The militantly pro-illegal immigrant media, donating lavish coverage to the marches in Chicago and elsewhere, have failed to examine whether or not the marches will produce a sharp backlash to be felt in the November election. While the marches were non-violent and orderly, marches of illegals that stress the need to ignore the current law, could produce an opposite reaction in the state and nation. At least thats what happened with civil rights marches in 1968, recognizing that the earlier demonstrations veered from advocacy to the ugly.
Im inclined to take the Senate Judiciary committee approach to immigration, believing that a fence or wall should be constructed but that Hispanics who are here should be able to work their way to citizenship by standing in the rear of the line rather than the front. But as a Catholic, Im not impressed with the likes of Cardinal Roger Mahony as demagogue, urging people to break the law. Mahony is never around when there is a pro-life march nor is he particularly eloquent against same-sex marriage. Nor am I overwhelmed that Cardinal Francis George felt compelled to address the Chicago march: however these days with few exceptions, prelates view themselves as politicians, appearing before groups to satisfy and placate the battalions of liberal priests who were ill-taught in the seminaries. George is more defiant to the general culture on abortion and homosexuality but on every difficult issue he parses clauses so adroitly that he waters down any effectiveness he has. Also on the issue of pedophile priests the Chicago archdiocese under his direction has been ambiguous and at times outright duplicitous.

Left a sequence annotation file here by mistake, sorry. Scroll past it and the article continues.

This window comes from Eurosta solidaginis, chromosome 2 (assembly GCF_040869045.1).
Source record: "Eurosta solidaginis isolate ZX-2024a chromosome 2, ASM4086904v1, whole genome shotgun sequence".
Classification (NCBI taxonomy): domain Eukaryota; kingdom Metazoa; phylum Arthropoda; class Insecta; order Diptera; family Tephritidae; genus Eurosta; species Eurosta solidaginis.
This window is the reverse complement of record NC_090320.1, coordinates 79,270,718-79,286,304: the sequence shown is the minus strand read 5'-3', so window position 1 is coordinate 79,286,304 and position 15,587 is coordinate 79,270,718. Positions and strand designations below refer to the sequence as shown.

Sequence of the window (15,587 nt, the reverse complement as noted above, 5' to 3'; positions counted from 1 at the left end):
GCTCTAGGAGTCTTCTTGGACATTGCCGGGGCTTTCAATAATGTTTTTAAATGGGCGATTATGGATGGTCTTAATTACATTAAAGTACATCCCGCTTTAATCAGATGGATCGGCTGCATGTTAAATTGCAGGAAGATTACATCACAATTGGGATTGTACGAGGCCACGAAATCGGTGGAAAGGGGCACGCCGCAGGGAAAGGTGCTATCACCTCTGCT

The very tiny support from Illinois Catholic parishes for the Marriage Amendment with only cursory encouragement from George and other state prelates is contrasted with their frenetic performance here. Not impressive.